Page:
Not to scare anyone, but... (vegan diets, like other diets, need to be well planned) - VeggieBoards
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#1 Old 08-21-2008, 09:24 AM
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A man's strict vegan diet may have caused him to go blind, doctors say.



The 33-year-old man had been on a strict diet for 13 years which involved cutting out meat, eggs, dairy products, fish and all other sources of animal protein.





When he was seen by doctors at the Pitie-Salpatriere Hospital in Paris part of his optic disc had deteriorated and he had "very poor vision".



Blood tests showed he was deficient in key minerals and vitamins. Supplements failed to improve his vision as his condition was too far advanced.



http://news.bbc.co.uk/1/hi/health/687996.stm



I sometimes wonder whether people are really listening to the "well-planned" part of the advice given by the ADA in regards to a vegan diet. I think going blind is very, very rare but other problems could come up -- and not just with vegan diets that are not "well-planned". But of course, one vegan goes blind and it "proves" that vegan diets aren't healthy.



Just thought I'd throw this out there -- I found it while doing some important research for another thread.
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#2 Old 08-21-2008, 10:12 AM
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Aren't there several vegetables that help with eyesight? Diet is certainly a very important issue, but a lot of it comes down to luck.
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#3 Old 08-21-2008, 10:16 AM
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Maybe there was some other cause and they're blaming it on his vegan diet because it's convenient to do that. The article says what he DIDN'T eat, but doesn't say what he DID eat.



*playing Devil's advocate*

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#4 Old 08-21-2008, 10:23 AM
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"A spokeswoman said: "The problem with the man in question was that his diet was not balanced at all."
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#5 Old 08-21-2008, 10:27 AM
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The man had deficiencies in vitamins A, B, C, D and E and in the minerals zinc and selenium.



What was this guy eating? A quick, incomplete summary: It doesn't seem like he was eating many fruits and vegetables (Vitamin A and C deficient), bread/cereals/grains in general (vitamin B deficient) or beans/lentils/nuts (zinc), and since he's vegan - no meat, dairy or eggs. Selenium is in a wide range of foods. Vitamin E in things like avocado, nuts, vegetable oils. That doesn't leave a whole lot of (healthy) foods. This guy was either a junk food vegan or had an eating disorder.
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#6 Old 08-21-2008, 11:30 AM
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Originally Posted by Mr. Sun View Post

http://news.bbc.co.uk/1/hi/health/687996.stm



I sometimes wonder whether people are really listening to the "well-planned" part of the advice given by the ADA in regards to a vegan diet. I think going blind is very, very rare but other problems could come up -- and not just with vegan diets that are not "well-planned". But of course, on vegan goes blind and it "proves" that vegan diets aren't healthy.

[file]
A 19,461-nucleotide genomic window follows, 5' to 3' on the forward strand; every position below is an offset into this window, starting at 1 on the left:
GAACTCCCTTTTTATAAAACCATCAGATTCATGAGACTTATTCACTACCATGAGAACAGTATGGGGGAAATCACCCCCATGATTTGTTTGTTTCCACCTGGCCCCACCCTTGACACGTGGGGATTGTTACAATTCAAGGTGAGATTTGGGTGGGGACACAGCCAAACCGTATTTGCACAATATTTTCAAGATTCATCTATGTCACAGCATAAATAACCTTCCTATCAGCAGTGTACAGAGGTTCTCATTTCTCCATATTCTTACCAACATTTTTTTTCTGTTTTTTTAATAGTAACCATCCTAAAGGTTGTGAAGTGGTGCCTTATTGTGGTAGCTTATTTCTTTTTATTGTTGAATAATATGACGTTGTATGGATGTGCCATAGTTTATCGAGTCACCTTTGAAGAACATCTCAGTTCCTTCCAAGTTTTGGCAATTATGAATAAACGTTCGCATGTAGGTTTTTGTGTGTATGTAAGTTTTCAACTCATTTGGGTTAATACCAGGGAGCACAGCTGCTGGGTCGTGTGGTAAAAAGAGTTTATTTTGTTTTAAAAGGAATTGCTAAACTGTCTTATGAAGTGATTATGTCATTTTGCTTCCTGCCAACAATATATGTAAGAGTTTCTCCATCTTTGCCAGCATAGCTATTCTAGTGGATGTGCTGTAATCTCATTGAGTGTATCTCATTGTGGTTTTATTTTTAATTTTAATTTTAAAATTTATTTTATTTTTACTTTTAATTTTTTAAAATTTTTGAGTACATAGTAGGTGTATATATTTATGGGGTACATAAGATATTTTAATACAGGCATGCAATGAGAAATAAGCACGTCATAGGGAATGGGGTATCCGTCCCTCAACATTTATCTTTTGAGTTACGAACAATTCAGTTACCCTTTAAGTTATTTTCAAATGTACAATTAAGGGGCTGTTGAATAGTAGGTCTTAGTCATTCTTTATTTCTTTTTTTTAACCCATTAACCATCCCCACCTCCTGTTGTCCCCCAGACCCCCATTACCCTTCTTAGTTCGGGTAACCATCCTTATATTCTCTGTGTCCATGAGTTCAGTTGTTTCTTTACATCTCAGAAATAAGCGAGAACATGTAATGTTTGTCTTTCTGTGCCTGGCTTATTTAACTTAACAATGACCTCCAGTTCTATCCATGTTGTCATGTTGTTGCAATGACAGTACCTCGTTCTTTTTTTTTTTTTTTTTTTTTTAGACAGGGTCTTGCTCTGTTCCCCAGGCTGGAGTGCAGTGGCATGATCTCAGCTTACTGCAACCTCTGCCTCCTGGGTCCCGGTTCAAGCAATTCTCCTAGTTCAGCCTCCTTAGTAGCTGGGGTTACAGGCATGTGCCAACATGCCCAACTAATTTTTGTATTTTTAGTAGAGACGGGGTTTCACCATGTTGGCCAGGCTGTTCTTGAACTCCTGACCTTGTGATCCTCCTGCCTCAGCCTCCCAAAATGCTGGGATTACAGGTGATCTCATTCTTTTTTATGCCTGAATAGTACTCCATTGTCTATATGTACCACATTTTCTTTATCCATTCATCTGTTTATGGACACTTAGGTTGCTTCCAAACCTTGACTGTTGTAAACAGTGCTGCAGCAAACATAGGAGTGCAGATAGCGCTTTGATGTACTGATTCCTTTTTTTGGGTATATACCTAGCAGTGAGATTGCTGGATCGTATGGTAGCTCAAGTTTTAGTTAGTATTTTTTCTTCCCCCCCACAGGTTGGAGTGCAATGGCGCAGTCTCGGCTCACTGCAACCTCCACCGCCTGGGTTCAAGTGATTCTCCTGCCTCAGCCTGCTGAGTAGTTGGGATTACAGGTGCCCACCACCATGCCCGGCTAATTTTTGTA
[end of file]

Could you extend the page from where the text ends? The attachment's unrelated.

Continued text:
Just thought I'd throw this out there -- I found it while doing some important research for another thread.



just reading that is affecting my eyes now

Thanks for this link.

Yes it need to be well plan and varied beans and rice each day cannot do the trick just like meat and rice.

I feel very bad for this man. I hope vegans that read this would take care of their diet even more and make sure that they are getting everything they need
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#7 Old 08-21-2008, 11:31 AM
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Originally Posted by rainforests1 View Post

Aren't there several vegetables that help with eyesight? Diet is certainly a very important issue, but a lot of it comes down to luck.



of course carrots...maybe he was a really picky eater
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#8 Old 08-21-2008, 11:39 AM
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In the article the spokeswoman said this

"The essence of the situation is that if you are not having a balanced diet you are going to have problems. You need to take in as many different food sources as possible."

This is a very important point that she makes as people think that beans and rice could supplement someone but it cannot in the same way as meat and rice CANNOT. If possible the vegan diet should be varied and if something happened and my diet could not be varied I would have to change it.
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#9 Old 08-21-2008, 11:40 AM
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the average omni doesnt plan there meals specifically for nutrient content (yet they think that if they have meat on there plate, they dont need to think about what nutrients/vitamins they need to eat... meat is such a wonder food!)



I wonder how many omni's loose there sight every year, but arent reported on....